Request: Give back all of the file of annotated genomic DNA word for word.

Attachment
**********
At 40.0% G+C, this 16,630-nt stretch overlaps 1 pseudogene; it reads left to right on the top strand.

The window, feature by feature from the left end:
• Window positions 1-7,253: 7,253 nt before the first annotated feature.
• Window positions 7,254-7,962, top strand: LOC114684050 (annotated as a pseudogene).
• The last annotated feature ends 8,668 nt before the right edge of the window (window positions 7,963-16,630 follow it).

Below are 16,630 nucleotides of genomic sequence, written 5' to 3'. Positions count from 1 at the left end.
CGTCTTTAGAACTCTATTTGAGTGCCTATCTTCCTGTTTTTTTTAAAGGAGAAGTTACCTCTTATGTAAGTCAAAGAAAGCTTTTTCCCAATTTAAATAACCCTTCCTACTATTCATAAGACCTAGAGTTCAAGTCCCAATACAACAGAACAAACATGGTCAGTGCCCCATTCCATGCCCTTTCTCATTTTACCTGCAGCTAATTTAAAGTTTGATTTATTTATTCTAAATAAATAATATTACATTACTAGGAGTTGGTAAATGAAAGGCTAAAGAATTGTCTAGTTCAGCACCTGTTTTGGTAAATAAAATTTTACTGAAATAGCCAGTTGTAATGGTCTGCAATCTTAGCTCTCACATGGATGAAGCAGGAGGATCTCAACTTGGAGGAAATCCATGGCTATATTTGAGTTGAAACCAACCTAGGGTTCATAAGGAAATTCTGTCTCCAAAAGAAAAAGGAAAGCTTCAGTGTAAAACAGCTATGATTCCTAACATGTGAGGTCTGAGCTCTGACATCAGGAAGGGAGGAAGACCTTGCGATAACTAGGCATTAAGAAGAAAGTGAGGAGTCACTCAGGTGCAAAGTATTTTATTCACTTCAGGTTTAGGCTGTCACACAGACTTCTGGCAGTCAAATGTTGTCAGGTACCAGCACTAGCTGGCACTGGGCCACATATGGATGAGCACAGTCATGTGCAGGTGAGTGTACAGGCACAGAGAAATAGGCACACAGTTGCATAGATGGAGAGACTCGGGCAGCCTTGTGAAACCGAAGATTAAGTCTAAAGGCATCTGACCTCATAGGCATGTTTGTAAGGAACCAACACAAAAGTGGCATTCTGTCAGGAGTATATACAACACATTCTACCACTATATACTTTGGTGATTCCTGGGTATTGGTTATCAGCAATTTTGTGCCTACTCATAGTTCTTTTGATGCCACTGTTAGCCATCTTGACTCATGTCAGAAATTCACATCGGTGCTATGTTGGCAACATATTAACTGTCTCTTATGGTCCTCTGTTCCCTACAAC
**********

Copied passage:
At 40.0% G+C, this 16,630-nt stretch overlaps 1 pseudogene; it reads left to right on the top strand.

The window, feature by feature from the left end:
• Window positions 1-7,253: 7,253 nt before the first annotated feature.
• Window positions 7,254-7,962, top strand: LOC114684050 (annotated as a pseudogene).
• The last annotated feature ends 8,668 nt before the right edge of the window (window positions 7,963-16,630 follow it).

Below are 16,630 nucleotides of genomic sequence, written 5' to 3'. Positions count from 1 at the left end.
CGTCTTTAGAACTCTATTTGAGTGCCTATCTTCCTGTTTTTTTTAAAGGAGAAGTTACCTCTTATGTAAGTCAAAGAAAGCTTTTTCCCAATTTAAATAACCCTTCCTACTATTCATAAGACCTAGAGTTCAAGTCCCAATACAACAGAACAAACATGGTCAGTGCCCCATTCCATGCCCTTTCTCATTTTACCTGCAGCTAATTTAAAGTTTGATTTATTTATTCTAAATAAATAATATTACATTACTAGGAGTTGGTAAATGAAAGGCTAAAGAATTGTCTAGTTCAGCACCTGTTTTGGTAAATAAAATTTTACTGAAATAGCCAGTTGTAATGGTCTGCAATCTTAGCTCTCACATGGATGAAGCAGGAGGATCTCAACTTGGAGGAAATCCATGGCTATATTTGAGTTGAAACCAACCTAGGGTTCATAAGGAAATTCTGTCTCCAAAAGAAAAAGGAAAGCTTCAGTGTAAAACAGCTATGATTCCTAACATGTGAGGTCTGAGCTCTGACATCAGGAAGGGAGGAAGACCTTGCGATAACTAGGCATTAAGAAGAAAGTGAGGAGTCACTCAGGTGCAAAGTATTTTATTCACTTCAGGTTTAGGCTGTCACACAGACTTCTGGCAGTCAAATGTTGTCAGGTACCAGCACTAGCTGGCACTGGGCCACATATGGATGAGCACAGTCATGTGCAGGTGAGTGTACAGGCACAGAGAAATAGGCACACAGTTGCATAGATGGAGAGACTCGGGCAGCCTTGTGAAACCGAAGATTAAGTCTAAAGGCATCTGACCTCATAGGCATGTTTGTAAGGAACCAACACAAAAGTGGCATTCTGTCAGGAGTATATACAACACATTCTACCACTATATACTTTGGTGATTCCTGGGTATTGGTTATCAGCAATTTTGTGCCTACTCATAGTTCTTTTGATGCCACTGTTAGCCATCTTGACTCATGTCAGAAATTCACATCGGTGCTATGTTGGCAACATATTAACTGTCTCTTATGGTCCTCTGTTCCCTACAAC